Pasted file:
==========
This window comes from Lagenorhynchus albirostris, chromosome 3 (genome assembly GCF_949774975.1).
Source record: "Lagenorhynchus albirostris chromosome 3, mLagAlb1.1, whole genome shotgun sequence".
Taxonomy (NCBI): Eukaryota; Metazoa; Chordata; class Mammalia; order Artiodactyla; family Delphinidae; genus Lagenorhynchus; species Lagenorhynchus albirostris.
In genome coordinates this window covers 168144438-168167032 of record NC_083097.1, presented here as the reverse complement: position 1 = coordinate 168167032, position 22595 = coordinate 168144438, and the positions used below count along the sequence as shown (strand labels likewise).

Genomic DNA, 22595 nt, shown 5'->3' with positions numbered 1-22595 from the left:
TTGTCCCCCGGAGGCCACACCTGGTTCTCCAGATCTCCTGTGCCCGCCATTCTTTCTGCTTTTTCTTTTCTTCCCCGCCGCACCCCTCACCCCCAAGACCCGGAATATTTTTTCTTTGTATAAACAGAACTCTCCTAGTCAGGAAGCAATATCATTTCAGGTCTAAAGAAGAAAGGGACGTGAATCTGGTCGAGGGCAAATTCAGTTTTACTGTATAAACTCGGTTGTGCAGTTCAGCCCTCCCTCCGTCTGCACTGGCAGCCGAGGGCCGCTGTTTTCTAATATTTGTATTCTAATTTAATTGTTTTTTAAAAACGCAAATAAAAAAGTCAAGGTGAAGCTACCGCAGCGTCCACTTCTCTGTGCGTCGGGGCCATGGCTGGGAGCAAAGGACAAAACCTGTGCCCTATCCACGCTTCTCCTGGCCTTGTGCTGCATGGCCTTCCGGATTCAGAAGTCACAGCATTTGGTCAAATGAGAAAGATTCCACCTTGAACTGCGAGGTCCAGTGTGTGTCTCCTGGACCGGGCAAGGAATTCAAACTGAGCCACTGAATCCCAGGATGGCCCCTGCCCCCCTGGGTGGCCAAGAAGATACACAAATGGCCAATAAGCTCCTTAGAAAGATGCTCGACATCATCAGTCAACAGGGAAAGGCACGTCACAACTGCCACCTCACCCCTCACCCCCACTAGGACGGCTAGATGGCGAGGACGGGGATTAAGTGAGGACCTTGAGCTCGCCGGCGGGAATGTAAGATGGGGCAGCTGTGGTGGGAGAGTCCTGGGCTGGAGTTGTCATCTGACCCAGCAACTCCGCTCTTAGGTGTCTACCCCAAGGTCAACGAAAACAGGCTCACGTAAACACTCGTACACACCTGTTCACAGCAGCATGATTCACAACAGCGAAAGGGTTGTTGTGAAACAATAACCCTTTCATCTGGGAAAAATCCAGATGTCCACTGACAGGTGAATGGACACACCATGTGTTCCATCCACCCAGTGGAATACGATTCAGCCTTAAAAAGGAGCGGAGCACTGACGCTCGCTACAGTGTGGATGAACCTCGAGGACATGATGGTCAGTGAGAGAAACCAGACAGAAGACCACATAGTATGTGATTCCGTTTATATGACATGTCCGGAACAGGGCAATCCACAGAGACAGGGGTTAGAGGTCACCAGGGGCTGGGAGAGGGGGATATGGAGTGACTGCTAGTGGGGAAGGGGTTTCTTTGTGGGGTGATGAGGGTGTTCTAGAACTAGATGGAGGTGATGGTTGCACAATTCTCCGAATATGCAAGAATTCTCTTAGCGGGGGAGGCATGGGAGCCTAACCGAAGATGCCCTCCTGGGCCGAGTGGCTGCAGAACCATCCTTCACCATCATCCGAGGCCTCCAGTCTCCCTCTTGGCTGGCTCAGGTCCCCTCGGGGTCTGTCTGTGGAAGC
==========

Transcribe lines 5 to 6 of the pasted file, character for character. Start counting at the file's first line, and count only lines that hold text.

Genomic DNA, 22595 nt, shown 5'->3' with positions numbered 1-22595 from the left:
TTGTCCCCCGGAGGCCACACCTGGTTCTCCAGATCTCCTGTGCCCGCCATTCTTTCTGCTTTTTCTTTTCTTCCCCGCCGCACCCCTCACCCCCAAGACCCGGAATATTTTTTCTTTGTATAAACAGAACTCTCCTAGTCAGGAAGCAATATCATTTCAGGTCTAAAGAAGAAAGGGACGTGAATCTGGTCGAGGGCAAATTCAGTTTTACTGTATAAACTCGGTTGTGCAGTTCAGCCCTCCCTCCGTCTGCACTGGCAGCCGAGGGCCGCTGTTTTCTAATATTTGTATTCTAATTTAATTGTTTTTTAAAAACGCAAATAAAAAAGTCAAGGTGAAGCTACCGCAGCGTCCACTTCTCTGTGCGTCGGGGCCATGGCTGGGAGCAAAGGACAAAACCTGTGCCCTATCCACGCTTCTCCTGGCCTTGTGCTGCATGGCCTTCCGGATTCAGAAGTCACAGCATTTGGTCAAATGAGAAAGATTCCACCTTGAACTGCGAGGTCCAGTGTGTGTCTCCTGGACCGGGCAAGGAATTCAAACTGAGCCACTGAATCCCAGGATGGCCCCTGCCCCCCTGGGTGGCCAAGAAGATACACAAATGGCCAATAAGCTCCTTAGAAAGATGCTCGACATCATCAGTCAACAGGGAAAGGCACGTCACAACTGCCACCTCACCCCTCACCCCCACTAGGACGGCTAGATGGCGAGGACGGGGATTAAGTGAGGACCTTGAGCTCGCCGGCGGGAATGTAAGATGGGGCAGCTGTGGTGGGAGAGTCCTGGGCTGGAGTTGTCATCTGACCCAGCAACTCCGCTCTTAGGTGTCTACCCCAAGGTCAACGAAAACAGGCTCACGTAAACACTCGTACACACCTGTTCACAGCAGCATGATTCACAACAGCGAAAGGGTTGTTGTGAAACAATAACCCTTTCATCTGGGAAAAATCCAGATGTCCACTGACAGGTGAATGGACACACCATGTGTTCCATCCACCCAGTGGAATACGATTCAGCCTTAAAAAGGAGCGGAGCACTGACGCTCGCTACAGTGTGGATGAACCTCGAGGACATGATGGTCAGTGAGAGAAACCAGACAGAAGACCACATAGTATGTGATTCCGTTTATATGACATGTCCGGAACAGGGCAATCCACAGAGACAGGGGTTAGAGGTCACCAGGGGCTGGGAGAGGGGGATATGGAGTGACTGCTAGTGGGGAAGGGGTTTCTTTGTGGGGTGATGAGGGTGTTCTAGAACTAGATGGAGGTGATGGTTGCACAATTCTCCGAATATGCAAGAATTCTCTTAGCGGGGGAGGCATGGGAGCCTAACCGAAGATGCCCTCCTGGGCCGAGTGGCTGCAGAACCATCCTTCACCATCATCCGAGGCCTCCAGTCTCCCTCTTGGCTGGCTCAGGTCCCCTCGGGGTCTGTCTGTGGAAGC